‘A dense and thought-provoking read’ – The Independent
‘a brief but powerful look at the history of avarice in society’ – Times Higher Education
‘Sutherland writes with evident passion, condensing his argument into a forceful text’ – New Statesman
‘[A] series of nifty little essays – the thinking person’s commuting read’ – The Independent on the Haus Curiosities series
‘Haus is to be congratulated for its courage in dusting off the political pamphlet format and publishing a series of essays, short enough to be read in one sitting, in the internet age’ – Times Higher Education on the Haus Curiosities series
HAUS CURIOSITIES SERIES
In a riveting scene in the film Wall Street, Gordon Gekko proclaims, ‘Greed is good’. The great philosopher David Hume, on the contrary, describes greed as the most destructive of the vices. The banking debacle and the continuing row about bonuses has placed the controversial issue of greed at the very heart of how we view our society. Is Gekko’s maxim merely in need of some moderation? After all, incentives are essential to achieve results. Or is it Hume who, uncharacteristically in this instance, lacks moderation? His claim be greed is ‘directly destructive of society’. Can this be true? This example of Hume’s reasoning illustrates very clearly his attachment to the idea of ‘a science of man’ rather than religion or sentiment as a basis for moral, social and political practice. Sutherland examines this science and questions its practical applications for the modern age.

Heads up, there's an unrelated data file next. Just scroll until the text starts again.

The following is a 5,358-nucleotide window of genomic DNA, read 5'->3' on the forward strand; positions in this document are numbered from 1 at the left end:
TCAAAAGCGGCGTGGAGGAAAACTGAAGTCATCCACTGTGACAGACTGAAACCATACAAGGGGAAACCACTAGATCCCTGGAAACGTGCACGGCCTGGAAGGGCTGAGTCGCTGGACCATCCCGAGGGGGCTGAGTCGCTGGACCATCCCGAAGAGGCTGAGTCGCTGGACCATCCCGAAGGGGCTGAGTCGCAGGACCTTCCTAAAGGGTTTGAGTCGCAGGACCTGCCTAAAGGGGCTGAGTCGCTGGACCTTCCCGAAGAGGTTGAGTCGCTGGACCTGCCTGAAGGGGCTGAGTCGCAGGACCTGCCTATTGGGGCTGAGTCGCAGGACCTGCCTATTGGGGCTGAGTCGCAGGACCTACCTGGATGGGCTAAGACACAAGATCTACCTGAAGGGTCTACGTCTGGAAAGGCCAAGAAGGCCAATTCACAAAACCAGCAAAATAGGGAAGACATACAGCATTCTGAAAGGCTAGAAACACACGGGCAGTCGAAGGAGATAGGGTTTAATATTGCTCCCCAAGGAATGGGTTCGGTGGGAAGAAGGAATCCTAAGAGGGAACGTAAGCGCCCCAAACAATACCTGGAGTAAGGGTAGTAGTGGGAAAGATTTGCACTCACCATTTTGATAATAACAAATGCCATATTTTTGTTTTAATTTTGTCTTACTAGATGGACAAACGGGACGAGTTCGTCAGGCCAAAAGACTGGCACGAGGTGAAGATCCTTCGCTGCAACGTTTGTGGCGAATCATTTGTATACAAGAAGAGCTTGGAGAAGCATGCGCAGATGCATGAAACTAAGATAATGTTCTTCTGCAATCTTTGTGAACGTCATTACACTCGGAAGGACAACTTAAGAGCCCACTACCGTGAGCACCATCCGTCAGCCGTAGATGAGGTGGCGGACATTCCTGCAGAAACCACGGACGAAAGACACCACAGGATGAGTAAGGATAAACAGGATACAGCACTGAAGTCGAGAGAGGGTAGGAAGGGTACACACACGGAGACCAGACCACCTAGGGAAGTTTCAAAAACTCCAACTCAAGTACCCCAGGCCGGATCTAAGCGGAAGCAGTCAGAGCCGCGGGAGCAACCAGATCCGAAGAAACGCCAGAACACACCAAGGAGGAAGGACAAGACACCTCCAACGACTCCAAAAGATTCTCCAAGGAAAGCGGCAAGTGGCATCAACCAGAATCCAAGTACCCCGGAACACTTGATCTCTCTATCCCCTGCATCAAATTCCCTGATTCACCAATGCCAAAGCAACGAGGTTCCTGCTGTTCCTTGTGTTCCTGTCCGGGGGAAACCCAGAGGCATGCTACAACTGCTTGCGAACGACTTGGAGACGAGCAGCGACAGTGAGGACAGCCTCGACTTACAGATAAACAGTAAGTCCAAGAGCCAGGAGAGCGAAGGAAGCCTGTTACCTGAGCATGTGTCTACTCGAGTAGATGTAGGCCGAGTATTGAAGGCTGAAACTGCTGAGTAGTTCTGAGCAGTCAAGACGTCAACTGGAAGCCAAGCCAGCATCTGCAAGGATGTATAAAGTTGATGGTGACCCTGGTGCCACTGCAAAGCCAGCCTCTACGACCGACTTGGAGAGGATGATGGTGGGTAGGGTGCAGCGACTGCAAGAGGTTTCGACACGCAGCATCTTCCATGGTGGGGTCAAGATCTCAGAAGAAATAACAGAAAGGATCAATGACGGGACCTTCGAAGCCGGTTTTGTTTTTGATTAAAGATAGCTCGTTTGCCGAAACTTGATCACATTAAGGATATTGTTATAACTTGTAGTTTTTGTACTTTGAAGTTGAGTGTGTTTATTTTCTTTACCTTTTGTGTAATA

Stewart Sutherland has been a Crossbench Peer since 2001, with special interests in education, care needs and research. Prior to that he served as Vice Chancellor of the Universities of Edinburgh and London, as Principal of King’s College London, and as Her Majesty’s Chief Inspector of Schools.
Publication Date: Oct. 2014